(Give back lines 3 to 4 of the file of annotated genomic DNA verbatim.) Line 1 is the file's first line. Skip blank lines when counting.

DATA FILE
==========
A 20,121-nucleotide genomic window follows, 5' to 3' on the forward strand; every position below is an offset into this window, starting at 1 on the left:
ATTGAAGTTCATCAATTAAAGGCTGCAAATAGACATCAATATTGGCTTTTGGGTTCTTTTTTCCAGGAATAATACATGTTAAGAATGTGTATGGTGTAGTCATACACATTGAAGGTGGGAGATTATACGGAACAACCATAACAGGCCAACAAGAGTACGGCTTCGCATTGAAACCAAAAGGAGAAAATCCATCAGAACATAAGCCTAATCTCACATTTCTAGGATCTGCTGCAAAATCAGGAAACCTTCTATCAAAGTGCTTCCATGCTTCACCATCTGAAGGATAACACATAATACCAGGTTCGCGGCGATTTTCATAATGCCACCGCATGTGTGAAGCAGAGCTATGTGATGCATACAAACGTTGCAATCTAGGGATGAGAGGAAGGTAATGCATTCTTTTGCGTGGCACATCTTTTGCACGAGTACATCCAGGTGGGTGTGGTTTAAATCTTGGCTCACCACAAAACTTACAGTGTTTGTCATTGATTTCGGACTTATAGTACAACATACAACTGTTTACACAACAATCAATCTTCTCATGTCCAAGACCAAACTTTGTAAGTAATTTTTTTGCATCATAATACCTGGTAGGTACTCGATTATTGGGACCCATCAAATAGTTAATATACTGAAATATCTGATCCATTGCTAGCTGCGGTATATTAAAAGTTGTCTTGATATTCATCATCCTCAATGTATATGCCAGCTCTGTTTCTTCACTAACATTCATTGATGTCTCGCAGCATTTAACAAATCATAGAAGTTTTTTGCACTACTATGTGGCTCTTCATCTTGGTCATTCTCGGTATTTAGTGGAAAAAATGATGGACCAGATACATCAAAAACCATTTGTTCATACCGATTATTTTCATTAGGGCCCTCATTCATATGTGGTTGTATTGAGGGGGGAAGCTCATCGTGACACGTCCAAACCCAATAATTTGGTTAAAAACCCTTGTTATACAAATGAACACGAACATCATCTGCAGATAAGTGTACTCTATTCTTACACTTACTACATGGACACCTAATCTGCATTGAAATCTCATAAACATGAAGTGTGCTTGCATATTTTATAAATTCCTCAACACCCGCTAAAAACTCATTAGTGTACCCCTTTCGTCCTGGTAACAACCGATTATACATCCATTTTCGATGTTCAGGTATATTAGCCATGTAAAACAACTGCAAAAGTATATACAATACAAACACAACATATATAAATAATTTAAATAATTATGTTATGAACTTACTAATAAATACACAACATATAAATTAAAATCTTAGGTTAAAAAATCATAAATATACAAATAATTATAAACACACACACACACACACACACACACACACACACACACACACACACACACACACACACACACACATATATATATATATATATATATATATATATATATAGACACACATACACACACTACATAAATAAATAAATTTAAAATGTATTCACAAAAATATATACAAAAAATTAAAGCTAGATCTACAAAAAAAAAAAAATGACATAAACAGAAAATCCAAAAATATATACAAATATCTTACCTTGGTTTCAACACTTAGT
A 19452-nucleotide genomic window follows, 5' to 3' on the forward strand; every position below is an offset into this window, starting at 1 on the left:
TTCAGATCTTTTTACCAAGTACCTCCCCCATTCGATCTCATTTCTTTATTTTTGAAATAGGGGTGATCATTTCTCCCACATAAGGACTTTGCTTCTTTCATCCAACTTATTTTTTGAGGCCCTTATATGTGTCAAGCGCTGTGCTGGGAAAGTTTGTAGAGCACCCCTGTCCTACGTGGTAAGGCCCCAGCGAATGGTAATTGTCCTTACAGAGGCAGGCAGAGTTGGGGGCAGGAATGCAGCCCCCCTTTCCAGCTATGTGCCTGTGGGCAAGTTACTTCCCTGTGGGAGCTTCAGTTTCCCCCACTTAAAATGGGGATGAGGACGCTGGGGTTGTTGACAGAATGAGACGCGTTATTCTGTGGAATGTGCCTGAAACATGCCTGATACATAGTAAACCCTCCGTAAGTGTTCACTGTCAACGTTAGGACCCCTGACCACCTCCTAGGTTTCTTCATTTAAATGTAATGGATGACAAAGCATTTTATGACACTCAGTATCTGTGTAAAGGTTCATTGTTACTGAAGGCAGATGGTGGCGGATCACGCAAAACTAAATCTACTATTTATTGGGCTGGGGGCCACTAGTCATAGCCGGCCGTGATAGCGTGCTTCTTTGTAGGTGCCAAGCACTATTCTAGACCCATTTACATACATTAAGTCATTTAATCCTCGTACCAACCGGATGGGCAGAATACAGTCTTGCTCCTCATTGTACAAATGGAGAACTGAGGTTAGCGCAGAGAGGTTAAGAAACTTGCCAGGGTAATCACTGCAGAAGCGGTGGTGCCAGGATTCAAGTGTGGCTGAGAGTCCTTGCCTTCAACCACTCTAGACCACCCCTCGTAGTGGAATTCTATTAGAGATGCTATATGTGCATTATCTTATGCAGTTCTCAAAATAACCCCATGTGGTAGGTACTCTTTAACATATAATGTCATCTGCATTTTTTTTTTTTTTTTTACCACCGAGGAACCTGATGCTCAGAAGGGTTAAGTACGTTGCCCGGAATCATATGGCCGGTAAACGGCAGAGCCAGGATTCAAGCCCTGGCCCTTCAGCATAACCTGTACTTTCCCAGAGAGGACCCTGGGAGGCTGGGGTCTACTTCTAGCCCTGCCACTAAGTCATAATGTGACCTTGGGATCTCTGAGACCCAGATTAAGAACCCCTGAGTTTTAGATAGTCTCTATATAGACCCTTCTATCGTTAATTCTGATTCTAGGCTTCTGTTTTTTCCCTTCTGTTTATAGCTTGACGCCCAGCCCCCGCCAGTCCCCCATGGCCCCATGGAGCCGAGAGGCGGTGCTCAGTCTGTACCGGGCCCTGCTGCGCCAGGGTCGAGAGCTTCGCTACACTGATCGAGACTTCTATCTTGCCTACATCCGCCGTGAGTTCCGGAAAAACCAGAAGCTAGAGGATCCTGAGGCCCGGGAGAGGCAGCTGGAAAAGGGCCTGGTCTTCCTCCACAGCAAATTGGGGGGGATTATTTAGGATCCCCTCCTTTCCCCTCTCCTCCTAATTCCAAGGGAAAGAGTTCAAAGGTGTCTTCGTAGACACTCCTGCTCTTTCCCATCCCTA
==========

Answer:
A 19452-nucleotide genomic window follows, 5' to 3' on the forward strand; every position below is an offset into this window, starting at 1 on the left:
TTCAGATCTTTTTACCAAGTACCTCCCCCATTCGATCTCATTTCTTTATTTTTGAAATAGGGGTGATCATTTCTCCCACATAAGGACTTTGCTTCTTTCATCCAACTTATTTTTTGAGGCCCTTATATGTGTCAAGCGCTGTGCTGGGAAAGTTTGTAGAGCACCCCTGTCCTACGTGGTAAGGCCCCAGCGAATGGTAATTGTCCTTACAGAGGCAGGCAGAGTTGGGGGCAGGAATGCAGCCCCCCTTTCCAGCTATGTGCCTGTGGGCAAGTTACTTCCCTGTGGGAGCTTCAGTTTCCCCCACTTAAAATGGGGATGAGGACGCTGGGGTTGTTGACAGAATGAGACGCGTTATTCTGTGGAATGTGCCTGAAACATGCCTGATACATAGTAAACCCTCCGTAAGTGTTCACTGTCAACGTTAGGACCCCTGACCACCTCCTAGGTTTCTTCATTTAAATGTAATGGATGACAAAGCATTTTATGACACTCAGTATCTGTGTAAAGGTTCATTGTTACTGAAGGCAGATGGTGGCGGATCACGCAAAACTAAATCTACTATTTATTGGGCTGGGGGCCACTAGTCATAGCCGGCCGTGATAGCGTGCTTCTTTGTAGGTGCCAAGCACTATTCTAGACCCATTTACATACATTAAGTCATTTAATCCTCGTACCAACCGGATGGGCAGAATACAGTCTTGCTCCTCATTGTACAAATGGAGAACTGAGGTTAGCGCAGAGAGGTTAAGAAACTTGCCAGGGTAATCACTGCAGAAGCGGTGGTGCCAGGATTCAAGTGTGGCTGAGAGTCCTTGCCTTCAACCACTCTAGACCACCCCTCGTAGTGGAATTCTATTAGAGATGCTATATGTGCATTATCTTATGCAGTTCTCAAAATAACCCCATGTGGTAGGTACTCTTTAACATATAATGTCATCTGCATTTTTTTTTTTTTTTTTACCACCGAGGAACCTGATGCTCAGAAGGGTTAAGTACGTTGCCCGGAATCATATGGCCGGTAAACGGCAGAGCCAGGATTCAAGCCCTGGCCCTTCAGCATAACCTGTACTTTCCCAGAGAGGACCCTGGGAGGCTGGGGTCTACTTCTAGCCCTGCCACTAAGTCATAATGTGACCTTGGGATCTCTGAGACCCAGATTAAGAACCCCTGAGTTTTAGATAGTCTCTATATAGACCCTTCTATCGTTAATTCTGATTCTAGGCTTCTGTTTTTTCCCTTCTGTTTATAGCTTGACGCCCAGCCCCCGCCAGTCCCCCATGGCCCCATGGAGCCGAGAGGCGGTGCTCAGTCTGTACCGGGCCCTGCTGCGCCAGGGTCGAGAGCTTCGCTACACTGATCGAGACTTCTATCTTGCCTACATCCGCCGTGAGTTCCGGAAAAACCAGAAGCTAGAGGATCCTGAGGCCCGGGAGAGGCAGCTGGAAAAGGGCCTGGTCTTCCTCCACAGCAAATTGGGGGGGATTATTTAGGATCCCCTCCTTTCCCCTCTCCTCCTAATTCCAAGGGAAAGAGTTCAAAGGTGTCTTCGTAGACACTCCTGCTCTTTCCCATCCCTA